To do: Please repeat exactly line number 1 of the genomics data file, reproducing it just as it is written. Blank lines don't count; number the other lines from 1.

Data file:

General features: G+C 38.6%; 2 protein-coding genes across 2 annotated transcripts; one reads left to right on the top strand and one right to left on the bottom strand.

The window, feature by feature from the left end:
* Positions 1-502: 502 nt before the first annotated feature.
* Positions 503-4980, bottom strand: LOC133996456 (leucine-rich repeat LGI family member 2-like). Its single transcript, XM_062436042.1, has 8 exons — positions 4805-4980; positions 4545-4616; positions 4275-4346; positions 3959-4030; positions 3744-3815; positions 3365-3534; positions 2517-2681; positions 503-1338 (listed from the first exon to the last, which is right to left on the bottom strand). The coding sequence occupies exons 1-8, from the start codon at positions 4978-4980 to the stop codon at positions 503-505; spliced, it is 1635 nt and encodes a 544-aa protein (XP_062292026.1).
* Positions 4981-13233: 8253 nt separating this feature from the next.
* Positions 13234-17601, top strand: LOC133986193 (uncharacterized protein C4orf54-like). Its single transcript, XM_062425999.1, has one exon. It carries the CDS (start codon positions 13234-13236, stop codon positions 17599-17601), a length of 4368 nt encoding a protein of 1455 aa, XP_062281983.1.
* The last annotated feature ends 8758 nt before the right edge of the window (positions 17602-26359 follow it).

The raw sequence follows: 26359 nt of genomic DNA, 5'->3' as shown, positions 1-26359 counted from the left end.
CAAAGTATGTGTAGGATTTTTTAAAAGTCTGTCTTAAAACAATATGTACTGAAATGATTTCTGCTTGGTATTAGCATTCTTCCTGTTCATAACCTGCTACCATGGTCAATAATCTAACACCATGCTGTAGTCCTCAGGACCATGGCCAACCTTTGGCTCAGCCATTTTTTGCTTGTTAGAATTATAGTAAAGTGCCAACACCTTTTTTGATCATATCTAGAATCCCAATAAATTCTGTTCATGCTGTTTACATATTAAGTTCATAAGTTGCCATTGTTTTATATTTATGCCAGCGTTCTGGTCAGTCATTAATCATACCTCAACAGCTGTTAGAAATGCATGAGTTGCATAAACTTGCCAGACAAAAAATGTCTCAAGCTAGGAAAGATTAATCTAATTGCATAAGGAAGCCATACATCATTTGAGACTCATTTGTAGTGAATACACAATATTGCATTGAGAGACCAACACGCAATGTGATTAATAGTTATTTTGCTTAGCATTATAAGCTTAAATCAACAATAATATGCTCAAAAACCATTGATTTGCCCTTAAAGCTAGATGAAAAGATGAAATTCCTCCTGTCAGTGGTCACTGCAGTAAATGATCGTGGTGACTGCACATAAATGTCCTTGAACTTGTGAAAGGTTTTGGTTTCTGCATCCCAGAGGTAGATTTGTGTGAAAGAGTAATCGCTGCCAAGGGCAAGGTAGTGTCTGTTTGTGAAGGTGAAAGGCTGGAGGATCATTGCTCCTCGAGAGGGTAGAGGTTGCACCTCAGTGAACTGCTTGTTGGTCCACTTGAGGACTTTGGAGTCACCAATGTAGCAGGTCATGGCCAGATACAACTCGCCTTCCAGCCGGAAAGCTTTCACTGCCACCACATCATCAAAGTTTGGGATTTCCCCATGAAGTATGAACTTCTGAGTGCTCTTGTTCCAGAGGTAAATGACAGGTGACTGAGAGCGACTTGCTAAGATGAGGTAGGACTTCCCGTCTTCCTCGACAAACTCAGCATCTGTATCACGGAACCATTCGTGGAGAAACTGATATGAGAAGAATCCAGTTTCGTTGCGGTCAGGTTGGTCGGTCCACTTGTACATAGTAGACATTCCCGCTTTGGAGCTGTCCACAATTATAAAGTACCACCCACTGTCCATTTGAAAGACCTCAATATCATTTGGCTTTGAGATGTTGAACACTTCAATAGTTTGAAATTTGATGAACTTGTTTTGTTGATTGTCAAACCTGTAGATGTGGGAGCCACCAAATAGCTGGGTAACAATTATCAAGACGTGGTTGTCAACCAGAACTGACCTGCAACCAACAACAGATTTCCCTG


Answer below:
General features: G+C 38.6%; 2 protein-coding genes across 2 annotated transcripts; one reads left to right on the top strand and one right to left on the bottom strand.